But oh, I was in love.
A year later, I'm even more in love with swing, and it's made an indelible mark on so many areas in my life--I'm listening to 40's music when I'm not in class because I've fallen in love with it. I'm watching Lindy Hop professionals do their thing on YouTube every chance I get. I'm trying out vintage hairstyles and looking for that perfect swingy, twirly dress (preferably with polka dots, of course). I'm planning out when I can go swing dancing next.
I didn't know much about swing dancing when I came to that first class--I knew it was typically from the 40's. I knew my grandma had done a little of it. I knew a few names--Charleston, Lindy Hop, Jitterbug/East Coast swing. I knew I'd be dancing with another person, and it could potentially be extremely awkward. But I had stumbled across a video on YouTube of a swing dance flash mob at the Denver Airport, and I just knew, as a dancer does, that I had to do it. So I delved into researching where I could learn to swing dance in my area--and living close to Memphis, it wasn't hard to find.
I'll tell you a secret: I'm not a "social" person. 50% introvert? For sure. Socially selective? Yep. Of course I don't dislike people, but sometimes I'm awkward and it's painful and being home recharges me. And you know what? Swing dancing is considered a social dance. And whereas something like going to a party with a bunch of people I don't know just might be one of the most painfully awkward and unpleasant things I could imagine, I'm not sure I could love this "social dance" any more than I do now. Maybe it's because dancing has always brought me out of my little shells. I'm no socialite, but dancing makes me unwind, makes me have fun. I can't hear music and not dance. It brings spice to life. I suppose it's similar to how I find it hard to share my heart and my stories verbally--but give me the pen and the paper and I'll show you my life story.
Swing dancing has always been a way to have fun and feed that love of dancing that's in my soul. But it's slowly taught me other things, too. I went through my first few months of swing dancing tense, a little knotted-up ball of nervousness half the time I was dancing. I wanted to dance well and connect well with the people I was dancing with so badly, and I was hard on myself. I did a lot of over-thinking. In the few brief moments when I'd get into a really good dance, I'd open up and be my carefree self, but give me an awkward conversation or a messed-up dance move and I was a goner. But I've slowly learned to relax; to be myself; to chill out and just be. I'm learning to stop switching on my "I have to be socially acceptable" mode and to stop putting up my walls of robot politeness, to, instead, simply be the person I am when I walk into the room. To enjoy it and enjoy the dance and enjoy the people. Swing dancing has called me out of my comfort zone in many ways. It continues to do so, and I love it.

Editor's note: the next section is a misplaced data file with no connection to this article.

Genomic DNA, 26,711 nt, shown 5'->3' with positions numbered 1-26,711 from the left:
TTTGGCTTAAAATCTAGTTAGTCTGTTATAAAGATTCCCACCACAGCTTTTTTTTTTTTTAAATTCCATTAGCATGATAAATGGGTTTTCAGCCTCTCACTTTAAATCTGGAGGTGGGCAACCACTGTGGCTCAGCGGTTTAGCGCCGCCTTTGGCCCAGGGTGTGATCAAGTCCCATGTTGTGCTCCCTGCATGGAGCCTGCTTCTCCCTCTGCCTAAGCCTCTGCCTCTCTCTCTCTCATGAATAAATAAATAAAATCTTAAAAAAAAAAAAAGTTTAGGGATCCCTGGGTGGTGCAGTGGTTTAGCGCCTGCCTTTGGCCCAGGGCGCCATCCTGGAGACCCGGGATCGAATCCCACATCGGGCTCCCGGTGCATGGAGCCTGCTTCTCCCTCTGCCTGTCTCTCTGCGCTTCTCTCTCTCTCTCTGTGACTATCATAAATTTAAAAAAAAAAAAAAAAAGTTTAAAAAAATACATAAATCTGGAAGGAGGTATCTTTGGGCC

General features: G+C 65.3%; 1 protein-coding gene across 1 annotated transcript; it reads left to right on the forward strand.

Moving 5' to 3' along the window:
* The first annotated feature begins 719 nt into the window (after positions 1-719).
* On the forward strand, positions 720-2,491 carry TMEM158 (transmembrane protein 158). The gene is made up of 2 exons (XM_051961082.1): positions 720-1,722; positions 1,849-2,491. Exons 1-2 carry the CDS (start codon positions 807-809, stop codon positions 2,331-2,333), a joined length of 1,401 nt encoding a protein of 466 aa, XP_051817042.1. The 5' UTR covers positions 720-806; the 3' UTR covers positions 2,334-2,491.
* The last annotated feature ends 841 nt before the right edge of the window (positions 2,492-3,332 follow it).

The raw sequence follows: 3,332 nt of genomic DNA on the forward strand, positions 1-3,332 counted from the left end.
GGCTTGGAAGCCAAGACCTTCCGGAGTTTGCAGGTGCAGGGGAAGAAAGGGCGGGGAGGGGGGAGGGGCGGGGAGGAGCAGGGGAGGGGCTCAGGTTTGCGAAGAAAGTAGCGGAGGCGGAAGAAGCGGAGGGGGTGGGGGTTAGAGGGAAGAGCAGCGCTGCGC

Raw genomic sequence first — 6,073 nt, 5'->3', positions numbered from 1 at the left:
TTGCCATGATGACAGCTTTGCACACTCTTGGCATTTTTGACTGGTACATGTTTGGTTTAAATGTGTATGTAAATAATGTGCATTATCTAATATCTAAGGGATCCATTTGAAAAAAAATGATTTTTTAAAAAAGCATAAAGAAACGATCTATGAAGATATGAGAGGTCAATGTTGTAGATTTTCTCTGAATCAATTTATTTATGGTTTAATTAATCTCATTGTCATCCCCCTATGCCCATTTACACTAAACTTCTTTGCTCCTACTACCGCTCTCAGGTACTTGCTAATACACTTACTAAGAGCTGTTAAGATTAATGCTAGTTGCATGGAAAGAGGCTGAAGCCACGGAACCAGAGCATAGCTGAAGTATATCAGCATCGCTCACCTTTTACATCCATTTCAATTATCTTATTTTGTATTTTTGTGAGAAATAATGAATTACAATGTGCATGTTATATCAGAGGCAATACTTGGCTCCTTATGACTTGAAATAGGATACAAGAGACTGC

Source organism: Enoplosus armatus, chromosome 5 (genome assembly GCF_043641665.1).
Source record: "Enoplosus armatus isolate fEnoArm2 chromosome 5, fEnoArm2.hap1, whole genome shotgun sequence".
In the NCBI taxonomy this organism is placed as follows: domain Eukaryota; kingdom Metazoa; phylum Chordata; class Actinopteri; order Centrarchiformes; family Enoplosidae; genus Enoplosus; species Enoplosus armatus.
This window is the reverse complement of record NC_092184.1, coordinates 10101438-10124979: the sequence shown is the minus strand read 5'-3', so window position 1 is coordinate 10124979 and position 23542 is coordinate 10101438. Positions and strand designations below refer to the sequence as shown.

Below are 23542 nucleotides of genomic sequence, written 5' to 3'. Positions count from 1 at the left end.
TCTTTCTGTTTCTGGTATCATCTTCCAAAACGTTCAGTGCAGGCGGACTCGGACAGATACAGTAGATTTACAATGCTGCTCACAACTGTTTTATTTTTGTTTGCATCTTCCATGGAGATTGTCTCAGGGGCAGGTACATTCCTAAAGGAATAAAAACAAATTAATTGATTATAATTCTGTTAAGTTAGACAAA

Now I welcome the feeling of not knowing what's coming next in a dance. It's exhilarating, exciting. Listening and reacting to the music and my partner is a little adventure in its own.
I've fallen in love with a dance that I've realized could be danced by someone who could neither see nor hear; you don't have to see a person dance the steps and learn it from them or hear them give you instructions; they can take you by the hand and make you feel the dance, and I think that's beautiful.
I've fallen in love with a dance that I've realized reflects a relationship with God; as a follower, you can't really know exactly what's coming next. You fly by the seat of your pants and you take it as it comes. You trust your partner. You let him lead. You have to learn not to panic when something completely new and different and surprising happens, or when he leads you straight into it. Much as in life, you have to make the decision to go along and make the best of it or else the dance--or life--will stink. And so many times, just as I struggle with believing that God's still got me, I try to back-lead my partner or guess what he's going to do next. You know what that makes me? A bad follower. I'm learning to let him lead and to simply follow.
I was talking to a man the other day who told me, "I wish I had been swing dancing when I was fifteen." He chuckled. "I was doing stupid stuff...getting my head rammed into a pole. I guess swing dancing just wasn't cool when I was a kid." I laughed. "Well, I've never really been cool, so...."
Maybe that's why. Maybe it's that quirky, unique blast into the past that swing dancing provides. It's not quite like any other dance, and for just a bit, you can almost set yourself in that time, almost like another world, where things were just a bit simpler and just a bit classier, even in the midst of a chaotic, upside-down time upset by war. I love it.
A little over a year after that first lesson, when I came out confused and exhilarated all at once, I'm still confused and exhilarated sometimes. I've tried five different kinds of swing dancing, and Charleston & Lindy Hop are still my favorites. I've fallen in love with another kind of dance. I helped teach a swing class for the first time last week. I've met new people and a bit of a new world has opened up for learning to express myself and be my own person, wherever I am and whoever I'm surrounded by. I love it. And I can't wait to see where the rest of this swingin' adventure's gonna take me.